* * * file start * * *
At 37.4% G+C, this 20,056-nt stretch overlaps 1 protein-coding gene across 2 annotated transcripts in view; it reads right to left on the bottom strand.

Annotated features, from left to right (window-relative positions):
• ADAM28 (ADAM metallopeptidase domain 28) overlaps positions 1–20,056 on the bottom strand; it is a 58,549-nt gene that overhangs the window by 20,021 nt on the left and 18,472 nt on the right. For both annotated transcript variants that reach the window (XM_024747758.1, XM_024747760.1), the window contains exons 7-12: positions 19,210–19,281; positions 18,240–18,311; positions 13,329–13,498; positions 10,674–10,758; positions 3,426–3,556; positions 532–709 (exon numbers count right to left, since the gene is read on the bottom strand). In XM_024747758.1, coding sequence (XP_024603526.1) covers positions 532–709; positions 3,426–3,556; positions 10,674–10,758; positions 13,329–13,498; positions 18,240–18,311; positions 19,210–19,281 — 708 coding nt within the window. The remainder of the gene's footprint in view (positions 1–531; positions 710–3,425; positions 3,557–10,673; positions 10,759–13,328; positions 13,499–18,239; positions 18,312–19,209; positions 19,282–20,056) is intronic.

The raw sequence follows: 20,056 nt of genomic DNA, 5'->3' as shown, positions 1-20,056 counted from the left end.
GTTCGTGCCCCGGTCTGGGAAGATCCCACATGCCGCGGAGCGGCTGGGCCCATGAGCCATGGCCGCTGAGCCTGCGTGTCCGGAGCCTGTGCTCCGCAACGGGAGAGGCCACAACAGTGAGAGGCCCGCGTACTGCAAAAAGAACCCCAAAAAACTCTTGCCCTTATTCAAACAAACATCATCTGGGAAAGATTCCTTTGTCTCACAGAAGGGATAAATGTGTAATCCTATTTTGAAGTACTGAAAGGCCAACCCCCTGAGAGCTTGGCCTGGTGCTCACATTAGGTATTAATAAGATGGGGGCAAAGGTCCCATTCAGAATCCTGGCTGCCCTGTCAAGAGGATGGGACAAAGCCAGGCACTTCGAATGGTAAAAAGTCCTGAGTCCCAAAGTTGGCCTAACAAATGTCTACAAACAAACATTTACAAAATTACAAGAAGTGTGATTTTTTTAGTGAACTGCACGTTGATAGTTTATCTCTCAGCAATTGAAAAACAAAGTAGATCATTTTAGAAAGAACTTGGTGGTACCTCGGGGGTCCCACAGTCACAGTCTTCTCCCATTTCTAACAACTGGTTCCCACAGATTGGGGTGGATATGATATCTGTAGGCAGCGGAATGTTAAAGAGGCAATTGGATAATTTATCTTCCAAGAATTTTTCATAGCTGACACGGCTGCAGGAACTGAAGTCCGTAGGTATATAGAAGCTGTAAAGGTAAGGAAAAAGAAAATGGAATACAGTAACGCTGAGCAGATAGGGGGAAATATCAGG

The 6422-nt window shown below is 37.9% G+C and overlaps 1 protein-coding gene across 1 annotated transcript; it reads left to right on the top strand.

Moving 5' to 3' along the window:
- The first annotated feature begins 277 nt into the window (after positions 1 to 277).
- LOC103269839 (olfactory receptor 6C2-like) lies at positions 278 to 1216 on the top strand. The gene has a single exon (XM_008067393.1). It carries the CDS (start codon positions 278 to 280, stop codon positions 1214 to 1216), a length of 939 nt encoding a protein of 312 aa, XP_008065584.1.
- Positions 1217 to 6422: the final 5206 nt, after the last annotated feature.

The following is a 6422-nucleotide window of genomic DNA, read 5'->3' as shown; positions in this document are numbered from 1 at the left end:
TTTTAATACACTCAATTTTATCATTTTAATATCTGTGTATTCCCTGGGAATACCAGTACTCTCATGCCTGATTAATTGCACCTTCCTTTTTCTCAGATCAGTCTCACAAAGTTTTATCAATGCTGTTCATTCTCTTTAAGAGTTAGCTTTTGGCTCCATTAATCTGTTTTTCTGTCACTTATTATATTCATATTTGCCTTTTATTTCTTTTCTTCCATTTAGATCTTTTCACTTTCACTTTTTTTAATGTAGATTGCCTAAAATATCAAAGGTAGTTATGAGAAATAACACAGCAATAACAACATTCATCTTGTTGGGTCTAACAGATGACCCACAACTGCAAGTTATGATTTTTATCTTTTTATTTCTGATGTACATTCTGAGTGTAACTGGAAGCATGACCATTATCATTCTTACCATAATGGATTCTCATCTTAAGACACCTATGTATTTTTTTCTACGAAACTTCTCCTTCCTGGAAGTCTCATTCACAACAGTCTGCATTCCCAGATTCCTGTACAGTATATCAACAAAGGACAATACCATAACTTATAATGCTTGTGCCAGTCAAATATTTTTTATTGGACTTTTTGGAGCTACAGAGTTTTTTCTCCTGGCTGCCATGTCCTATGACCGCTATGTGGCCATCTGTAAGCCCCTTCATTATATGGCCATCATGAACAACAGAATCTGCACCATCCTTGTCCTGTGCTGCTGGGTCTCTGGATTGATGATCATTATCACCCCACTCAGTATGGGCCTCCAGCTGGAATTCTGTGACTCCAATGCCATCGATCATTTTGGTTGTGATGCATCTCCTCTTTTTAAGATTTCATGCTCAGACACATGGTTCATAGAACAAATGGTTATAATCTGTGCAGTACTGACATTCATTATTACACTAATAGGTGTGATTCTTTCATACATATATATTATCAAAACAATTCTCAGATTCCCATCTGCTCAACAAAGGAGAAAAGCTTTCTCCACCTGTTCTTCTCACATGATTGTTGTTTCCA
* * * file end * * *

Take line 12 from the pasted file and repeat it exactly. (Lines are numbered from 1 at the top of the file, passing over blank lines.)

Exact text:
TTTTAATACACTCAATTTTATCATTTTAATATCTGTGTATTCCCTGGGAATACCAGTACTCTCATGCCTGATTAATTGCACCTTCCTTTTTCTCAGATCAGTCTCACAAAGTTTTATCAATGCTGTTCATTCTCTTTAAGAGTTAGCTTTTGGCTCCATTAATCTGTTTTTCTGTCACTTATTATATTCATATTTGCCTTTTATTTCTTTTCTTCCATTTAGATCTTTTCACTTTCACTTTTTTTAATGTAGATTGCCTAAAATATCAAAGGTAGTTATGAGAAATAACACAGCAATAACAACATTCATCTTGTTGGGTCTAACAGATGACCCACAACTGCAAGTTATGATTTTTATCTTTTTATTTCTGATGTACATTCTGAGTGTAACTGGAAGCATGACCATTATCATTCTTACCATAATGGATTCTCATCTTAAGACACCTATGTATTTTTTTCTACGAAACTTCTCCTTCCTGGAAGTCTCATTCACAACAGTCTGCATTCCCAGATTCCTGTACAGTATATCAACAAAGGACAATACCATAACTTATAATGCTTGTGCCAGTCAAATATTTTTTATTGGACTTTTTGGAGCTACAGAGTTTTTTCTCCTGGCTGCCATGTCCTATGACCGCTATGTGGCCATCTGTAAGCCCCTTCATTATATGGCCATCATGAACAACAGAATCTGCACCATCCTTGTCCTGTGCTGCTGGGTCTCTGGATTGATGATCATTATCACCCCACTCAGTATGGGCCTCCAGCTGGAATTCTGTGACTCCAATGCCATCGATCATTTTGGTTGTGATGCATCTCCTCTTTTTAAGATTTCATGCTCAGACACATGGTTCATAGAACAAATGGTTATAATCTGTGCAGTACTGACATTCATTATTACACTAATAGGTGTGATTCTTTCATACATATATATTATCAAAACAATTCTCAGATTCCCATCTGCTCAACAAAGGAGAAAAGCTTTCTCCACCTGTTCTTCTCACATGATTGTTGTTTCCA